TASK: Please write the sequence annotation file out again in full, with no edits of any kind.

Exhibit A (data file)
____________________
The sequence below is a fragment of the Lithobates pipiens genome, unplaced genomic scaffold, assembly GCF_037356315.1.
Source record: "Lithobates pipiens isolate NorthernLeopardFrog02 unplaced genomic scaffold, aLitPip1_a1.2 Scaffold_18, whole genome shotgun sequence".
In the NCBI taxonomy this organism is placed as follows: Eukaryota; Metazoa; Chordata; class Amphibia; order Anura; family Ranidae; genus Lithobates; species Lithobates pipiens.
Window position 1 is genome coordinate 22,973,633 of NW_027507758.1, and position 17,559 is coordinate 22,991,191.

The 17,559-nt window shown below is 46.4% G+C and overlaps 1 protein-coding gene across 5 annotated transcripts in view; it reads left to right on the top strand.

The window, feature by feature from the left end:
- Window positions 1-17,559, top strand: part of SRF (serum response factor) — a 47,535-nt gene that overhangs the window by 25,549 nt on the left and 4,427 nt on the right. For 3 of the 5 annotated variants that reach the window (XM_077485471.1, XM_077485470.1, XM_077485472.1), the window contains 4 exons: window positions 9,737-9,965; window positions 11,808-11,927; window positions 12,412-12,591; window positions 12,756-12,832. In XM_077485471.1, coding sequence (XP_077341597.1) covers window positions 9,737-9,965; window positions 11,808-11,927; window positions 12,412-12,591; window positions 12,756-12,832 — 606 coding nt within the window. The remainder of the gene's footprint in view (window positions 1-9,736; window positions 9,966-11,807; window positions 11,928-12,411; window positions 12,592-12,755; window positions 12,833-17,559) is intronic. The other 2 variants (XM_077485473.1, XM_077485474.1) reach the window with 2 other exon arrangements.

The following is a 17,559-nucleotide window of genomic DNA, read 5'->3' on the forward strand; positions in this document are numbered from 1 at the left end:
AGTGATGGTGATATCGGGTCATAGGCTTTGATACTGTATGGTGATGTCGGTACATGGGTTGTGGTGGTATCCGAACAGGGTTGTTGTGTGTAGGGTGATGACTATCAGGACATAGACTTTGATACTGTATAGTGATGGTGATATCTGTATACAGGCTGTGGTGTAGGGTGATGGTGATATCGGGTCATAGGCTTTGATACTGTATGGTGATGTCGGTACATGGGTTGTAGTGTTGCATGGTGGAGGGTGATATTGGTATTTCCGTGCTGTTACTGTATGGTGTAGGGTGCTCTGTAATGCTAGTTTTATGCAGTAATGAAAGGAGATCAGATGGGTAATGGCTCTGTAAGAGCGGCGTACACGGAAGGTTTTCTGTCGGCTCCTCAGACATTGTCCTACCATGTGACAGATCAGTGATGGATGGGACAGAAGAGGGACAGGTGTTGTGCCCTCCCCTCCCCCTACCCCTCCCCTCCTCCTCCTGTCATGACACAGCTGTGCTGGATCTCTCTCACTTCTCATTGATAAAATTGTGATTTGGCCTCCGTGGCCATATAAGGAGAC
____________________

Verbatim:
The sequence below is a fragment of the Lithobates pipiens genome, unplaced genomic scaffold, assembly GCF_037356315.1.
Source record: "Lithobates pipiens isolate NorthernLeopardFrog02 unplaced genomic scaffold, aLitPip1_a1.2 Scaffold_18, whole genome shotgun sequence".
In the NCBI taxonomy this organism is placed as follows: Eukaryota; Metazoa; Chordata; class Amphibia; order Anura; family Ranidae; genus Lithobates; species Lithobates pipiens.
Window position 1 is genome coordinate 22,973,633 of NW_027507758.1, and position 17,559 is coordinate 22,991,191.

The 17,559-nt window shown below is 46.4% G+C and overlaps 1 protein-coding gene across 5 annotated transcripts in view; it reads left to right on the top strand.

The window, feature by feature from the left end:
- Window positions 1-17,559, top strand: part of SRF (serum response factor) — a 47,535-nt gene that overhangs the window by 25,549 nt on the left and 4,427 nt on the right. For 3 of the 5 annotated variants that reach the window (XM_077485471.1, XM_077485470.1, XM_077485472.1), the window contains 4 exons: window positions 9,737-9,965; window positions 11,808-11,927; window positions 12,412-12,591; window positions 12,756-12,832. In XM_077485471.1, coding sequence (XP_077341597.1) covers window positions 9,737-9,965; window positions 11,808-11,927; window positions 12,412-12,591; window positions 12,756-12,832 — 606 coding nt within the window. The remainder of the gene's footprint in view (window positions 1-9,736; window positions 9,966-11,807; window positions 11,928-12,411; window positions 12,592-12,755; window positions 12,833-17,559) is intronic. The other 2 variants (XM_077485473.1, XM_077485474.1) reach the window with 2 other exon arrangements.

The following is a 17,559-nucleotide window of genomic DNA, read 5'->3' on the forward strand; positions in this document are numbered from 1 at the left end:
AGTGATGGTGATATCGGGTCATAGGCTTTGATACTGTATGGTGATGTCGGTACATGGGTTGTGGTGGTATCCGAACAGGGTTGTTGTGTGTAGGGTGATGACTATCAGGACATAGACTTTGATACTGTATAGTGATGGTGATATCTGTATACAGGCTGTGGTGTAGGGTGATGGTGATATCGGGTCATAGGCTTTGATACTGTATGGTGATGTCGGTACATGGGTTGTAGTGTTGCATGGTGGAGGGTGATATTGGTATTTCCGTGCTGTTACTGTATGGTGTAGGGTGCTCTGTAATGCTAGTTTTATGCAGTAATGAAAGGAGATCAGATGGGTAATGGCTCTGTAAGAGCGGCGTACACGGAAGGTTTTCTGTCGGCTCCTCAGACATTGTCCTACCATGTGACAGATCAGTGATGGATGGGACAGAAGAGGGACAGGTGTTGTGCCCTCCCCTCCCCCTACCCCTCCCCTCCTCCTCCTGTCATGACACAGCTGTGCTGGATCTCTCTCACTTCTCATTGATAAAATTGTGATTTGGCCTCCGTGGCCATATAAGGAGAC